I get it.
Not everyone likes subtitles.
Take my mom. She finds them distracting from what she’s watching. She generally avoids foreign films unless an English audio track is available.
But if she were a French learner like you, I’d have to say: turn on those subtitles, mom.
For French learners, subtitles are a powerful ally. They bring French content within reach and help you pick up new words in an entertaining way.
Maybe you’re a beginner watching French videos with English subtitles to familiarize yourself with the French accent. Maybe you’re an intermediate learner pairing French subtitles and French audio to make sure you understand. Either way, using subtitles is a truly helpful technique for your French journey.
The challenge, of course, is finding subtitled French resources that are effective and engaging. No one wants to waste hours browsing dead-ends on YouTube.
Here, we’ll highlight seven fresh resources to learn French with subtitles, each of which is worth the time. We’ll explain what makes each one unique and how to know if it’s helpful to your level.
Just Press Play! 7 Fresh Sites to Learn French with Subtitles
Animated Stories with French Subtitles
Audio stories or contes (tales) can be a great way to test your listening comprehension. Although the short stories here were originally intended for children, they make engaging content for all students of French.
This also means that the vocabulary is simpler and more common. You probably aren’t going to need to know obscure political or legal terms to enjoy these.
BookBox French on YouTube
BookBox features brief animated stories with subtitles available in many languages. They have a couple dozen French videos, each of which is about four to six minutes long.
They all have built-in French subtitles. They’re particularly helpful for listening and pronunciation because the individual words are highlighted as they’re spoken, much like a karaoke machine.
You can also turn English subtitles on or off in the video settings (click the gear icon).
The stories are told at moderate speed (not overly slow, but not at all like a French news report). The animations help you grasp what’s going on, even if you aren’t sure what each word means.
One story to get started with is this one about two birds who help a zebra that’s infested with fleas:
Le Petit Nicolas (Little Nicholas)
Le Petit Nicholas is a charming children’s show based on the books by René Goscinny and Jean-Jacques Sempé about a young boy growing up in 1960s France.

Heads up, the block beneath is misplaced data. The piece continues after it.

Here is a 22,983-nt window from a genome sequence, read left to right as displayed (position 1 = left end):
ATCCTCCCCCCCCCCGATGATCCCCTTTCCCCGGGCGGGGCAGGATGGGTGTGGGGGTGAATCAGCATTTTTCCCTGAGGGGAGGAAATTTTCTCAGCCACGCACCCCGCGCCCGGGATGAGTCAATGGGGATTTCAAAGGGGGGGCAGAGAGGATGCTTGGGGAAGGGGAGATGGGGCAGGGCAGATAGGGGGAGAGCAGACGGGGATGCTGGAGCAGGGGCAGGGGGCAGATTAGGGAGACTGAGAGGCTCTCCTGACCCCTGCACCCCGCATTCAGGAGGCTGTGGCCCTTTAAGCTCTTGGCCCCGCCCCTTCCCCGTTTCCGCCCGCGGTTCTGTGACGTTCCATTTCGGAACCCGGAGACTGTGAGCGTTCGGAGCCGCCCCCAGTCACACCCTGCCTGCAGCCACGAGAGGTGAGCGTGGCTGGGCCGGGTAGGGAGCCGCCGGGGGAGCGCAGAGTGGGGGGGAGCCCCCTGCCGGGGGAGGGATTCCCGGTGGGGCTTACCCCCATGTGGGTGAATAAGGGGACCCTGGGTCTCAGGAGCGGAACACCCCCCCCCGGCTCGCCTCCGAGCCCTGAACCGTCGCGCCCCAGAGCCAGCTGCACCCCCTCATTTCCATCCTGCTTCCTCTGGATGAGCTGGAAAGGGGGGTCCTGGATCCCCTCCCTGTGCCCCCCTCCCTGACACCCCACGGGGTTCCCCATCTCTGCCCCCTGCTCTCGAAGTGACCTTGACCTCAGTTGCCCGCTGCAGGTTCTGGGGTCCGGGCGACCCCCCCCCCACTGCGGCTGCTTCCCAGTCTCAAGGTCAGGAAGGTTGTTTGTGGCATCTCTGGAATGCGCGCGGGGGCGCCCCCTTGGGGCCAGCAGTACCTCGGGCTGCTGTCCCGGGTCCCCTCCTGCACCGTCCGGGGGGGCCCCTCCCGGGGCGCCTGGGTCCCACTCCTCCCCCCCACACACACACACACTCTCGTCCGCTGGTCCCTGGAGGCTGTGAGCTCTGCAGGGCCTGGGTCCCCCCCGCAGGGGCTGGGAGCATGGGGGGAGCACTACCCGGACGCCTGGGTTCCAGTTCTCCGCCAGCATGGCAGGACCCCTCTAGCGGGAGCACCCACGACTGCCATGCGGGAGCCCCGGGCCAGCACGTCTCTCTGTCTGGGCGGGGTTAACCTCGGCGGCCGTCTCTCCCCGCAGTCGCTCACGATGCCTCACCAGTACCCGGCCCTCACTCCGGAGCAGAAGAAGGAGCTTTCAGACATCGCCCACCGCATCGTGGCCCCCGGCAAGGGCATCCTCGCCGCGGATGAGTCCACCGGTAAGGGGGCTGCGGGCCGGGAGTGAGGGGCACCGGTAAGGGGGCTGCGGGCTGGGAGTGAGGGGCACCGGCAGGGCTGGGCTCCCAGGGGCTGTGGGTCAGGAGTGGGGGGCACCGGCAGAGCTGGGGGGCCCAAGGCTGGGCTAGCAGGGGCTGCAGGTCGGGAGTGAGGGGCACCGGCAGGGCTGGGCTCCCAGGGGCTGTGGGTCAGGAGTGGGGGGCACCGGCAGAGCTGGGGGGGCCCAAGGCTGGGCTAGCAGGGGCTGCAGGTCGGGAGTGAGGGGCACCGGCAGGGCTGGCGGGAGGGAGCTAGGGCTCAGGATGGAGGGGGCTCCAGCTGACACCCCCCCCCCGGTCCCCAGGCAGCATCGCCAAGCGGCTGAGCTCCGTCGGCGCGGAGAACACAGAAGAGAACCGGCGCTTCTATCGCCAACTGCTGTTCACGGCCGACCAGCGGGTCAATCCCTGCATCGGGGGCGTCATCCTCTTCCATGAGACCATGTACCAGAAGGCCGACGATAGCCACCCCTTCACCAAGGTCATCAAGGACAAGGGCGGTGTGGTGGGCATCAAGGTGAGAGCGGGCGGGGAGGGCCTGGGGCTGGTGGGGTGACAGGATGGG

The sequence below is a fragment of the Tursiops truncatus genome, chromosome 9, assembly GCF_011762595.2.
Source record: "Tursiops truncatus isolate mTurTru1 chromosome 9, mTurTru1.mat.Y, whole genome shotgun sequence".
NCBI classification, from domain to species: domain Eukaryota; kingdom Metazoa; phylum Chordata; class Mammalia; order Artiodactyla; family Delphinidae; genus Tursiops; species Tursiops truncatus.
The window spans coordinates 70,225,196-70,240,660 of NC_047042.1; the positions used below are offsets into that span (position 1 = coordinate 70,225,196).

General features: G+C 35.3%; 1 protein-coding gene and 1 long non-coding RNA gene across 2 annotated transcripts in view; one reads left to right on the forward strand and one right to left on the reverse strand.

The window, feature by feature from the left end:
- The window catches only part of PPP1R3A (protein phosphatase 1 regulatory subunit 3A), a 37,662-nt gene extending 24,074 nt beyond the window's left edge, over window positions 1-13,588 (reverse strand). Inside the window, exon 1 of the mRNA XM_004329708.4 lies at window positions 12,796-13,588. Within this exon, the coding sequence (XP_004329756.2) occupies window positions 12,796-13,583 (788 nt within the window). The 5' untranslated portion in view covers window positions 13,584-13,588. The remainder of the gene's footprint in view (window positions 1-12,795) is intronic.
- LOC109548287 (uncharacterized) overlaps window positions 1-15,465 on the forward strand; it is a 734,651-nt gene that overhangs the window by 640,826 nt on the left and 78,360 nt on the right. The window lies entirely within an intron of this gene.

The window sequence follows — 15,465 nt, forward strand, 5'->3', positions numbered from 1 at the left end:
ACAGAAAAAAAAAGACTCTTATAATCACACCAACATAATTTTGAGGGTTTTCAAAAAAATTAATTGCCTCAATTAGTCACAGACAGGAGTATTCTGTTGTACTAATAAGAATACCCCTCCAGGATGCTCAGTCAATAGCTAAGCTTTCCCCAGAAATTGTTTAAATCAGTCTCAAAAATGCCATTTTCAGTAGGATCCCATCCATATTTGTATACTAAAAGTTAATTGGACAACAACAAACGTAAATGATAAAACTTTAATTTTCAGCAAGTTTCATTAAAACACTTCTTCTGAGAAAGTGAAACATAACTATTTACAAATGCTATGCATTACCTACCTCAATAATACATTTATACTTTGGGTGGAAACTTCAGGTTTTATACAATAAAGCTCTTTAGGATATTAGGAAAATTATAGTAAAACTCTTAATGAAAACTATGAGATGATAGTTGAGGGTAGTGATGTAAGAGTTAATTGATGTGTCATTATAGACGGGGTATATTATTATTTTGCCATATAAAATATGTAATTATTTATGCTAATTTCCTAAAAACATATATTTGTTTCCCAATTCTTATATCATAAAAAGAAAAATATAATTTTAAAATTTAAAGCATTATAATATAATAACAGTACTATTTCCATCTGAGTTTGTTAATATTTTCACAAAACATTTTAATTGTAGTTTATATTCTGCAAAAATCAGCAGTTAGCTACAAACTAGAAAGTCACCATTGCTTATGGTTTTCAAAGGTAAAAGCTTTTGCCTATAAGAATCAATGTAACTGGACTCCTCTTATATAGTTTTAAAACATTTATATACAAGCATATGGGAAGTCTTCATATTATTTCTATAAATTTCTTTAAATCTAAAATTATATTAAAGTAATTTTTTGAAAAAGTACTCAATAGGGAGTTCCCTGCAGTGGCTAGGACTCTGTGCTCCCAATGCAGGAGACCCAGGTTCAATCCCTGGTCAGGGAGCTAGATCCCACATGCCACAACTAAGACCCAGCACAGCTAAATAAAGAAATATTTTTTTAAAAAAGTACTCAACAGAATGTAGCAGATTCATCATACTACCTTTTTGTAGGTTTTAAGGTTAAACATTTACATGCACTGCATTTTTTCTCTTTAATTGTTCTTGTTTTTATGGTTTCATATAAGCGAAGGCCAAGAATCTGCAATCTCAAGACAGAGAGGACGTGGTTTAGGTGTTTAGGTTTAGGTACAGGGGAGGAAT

Each episode is about 12 minutes long. Although the audio is more fast-paced because it’s mainly dialogue (as opposed to narration like with BookBox), the French subtitles are helpful in filling in the gaps.
Nonetheless, this YouTube playlist may be most useful to upper beginner and intermediate leaners. There aren’t English subtitles provided.
In any case, this is a good place to go for practicing very common quotidienne (daily) vocabulary.
For instance, the first one in the playlist shows Nicholas arguing with classmates and his reaction after dropping an ice cream on the ground.
Real French Entertainment with Subtitles
I love killing two birds with one stone. I’m not a bird-hater, but why not get two things done at the same time?
Luckily, that’s definitely possible with entertainment and French learning. Not only can your French practice be entertaining, but your entertainment can be your French practice.
We’ll only cover a couple possibilities here, but don’t forget other stellar authentic French diversions like comedians and even webcomics.
There are subtitles, and then there are FluentU subtitles.
Click any word in the French subtitles, and the video will automatically pause to show you a definition, memorable picture and native pronunciation.
You can also see other videos that have the word, so you learn how to use it in any context. Plus, there are English captions you can toggle on or off depending on your level.
Once you’re done watching, FluentU has flashcards and fun quizzes tailor-made for every video, so you remember the new words you’ve learned.
The videos are organized by genre and level, and FluentU also suggests new videos based on what you’ve already learned. It’s an incredible way to learn French the way native speakers actually use it—and it doesn’t even feel like studying.
Sound interesting? Check out the full video library and learning features with a free FluentU trial.
Parole de Chat
Parole de Chat (roughly, Word of Cats) is one of my favorite French learning treasures.
If you thought you loved cat videos in English, just wait until you see what happens when cats (and many other animals) start speaking French in the middle of their latest antics.